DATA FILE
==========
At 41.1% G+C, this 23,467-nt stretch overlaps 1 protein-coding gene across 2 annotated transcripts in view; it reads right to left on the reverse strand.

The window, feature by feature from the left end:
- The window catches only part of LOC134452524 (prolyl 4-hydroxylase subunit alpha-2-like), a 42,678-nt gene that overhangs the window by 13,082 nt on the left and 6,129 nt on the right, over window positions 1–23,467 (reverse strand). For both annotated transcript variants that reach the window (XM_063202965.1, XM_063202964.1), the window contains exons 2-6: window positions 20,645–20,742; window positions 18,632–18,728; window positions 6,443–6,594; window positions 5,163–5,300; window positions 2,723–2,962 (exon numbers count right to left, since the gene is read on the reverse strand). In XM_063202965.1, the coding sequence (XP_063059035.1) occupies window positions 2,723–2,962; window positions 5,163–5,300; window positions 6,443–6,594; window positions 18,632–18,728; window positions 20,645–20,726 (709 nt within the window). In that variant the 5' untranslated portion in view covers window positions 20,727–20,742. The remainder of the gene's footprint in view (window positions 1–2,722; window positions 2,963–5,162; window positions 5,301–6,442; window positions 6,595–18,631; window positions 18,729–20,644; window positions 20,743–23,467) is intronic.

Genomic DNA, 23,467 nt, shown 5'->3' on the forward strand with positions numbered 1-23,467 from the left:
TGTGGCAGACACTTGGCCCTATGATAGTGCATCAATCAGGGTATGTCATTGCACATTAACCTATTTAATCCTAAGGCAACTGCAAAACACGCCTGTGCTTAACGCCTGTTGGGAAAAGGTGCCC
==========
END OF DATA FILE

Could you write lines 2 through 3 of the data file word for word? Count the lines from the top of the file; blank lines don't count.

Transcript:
The window, feature by feature from the left end:
- The window catches only part of LOC134452524 (prolyl 4-hydroxylase subunit alpha-2-like), a 42,678-nt gene that overhangs the window by 13,082 nt on the left and 6,129 nt on the right, over window positions 1–23,467 (reverse strand). For both annotated transcript variants that reach the window (XM_063202965.1, XM_063202964.1), the window contains exons 2-6: window positions 20,645–20,742; window positions 18,632–18,728; window positions 6,443–6,594; window positions 5,163–5,300; window positions 2,723–2,962 (exon numbers count right to left, since the gene is read on the reverse strand). In XM_063202965.1, the coding sequence (XP_063059035.1) occupies window positions 2,723–2,962; window positions 5,163–5,300; window positions 6,443–6,594; window positions 18,632–18,728; window positions 20,645–20,726 (709 nt within the window). In that variant the 5' untranslated portion in view covers window positions 20,727–20,742. The remainder of the gene's footprint in view (window positions 1–2,722; window positions 2,963–5,162; window positions 5,301–6,442; window positions 6,595–18,631; window positions 18,729–20,644; window positions 20,743–23,467) is intronic.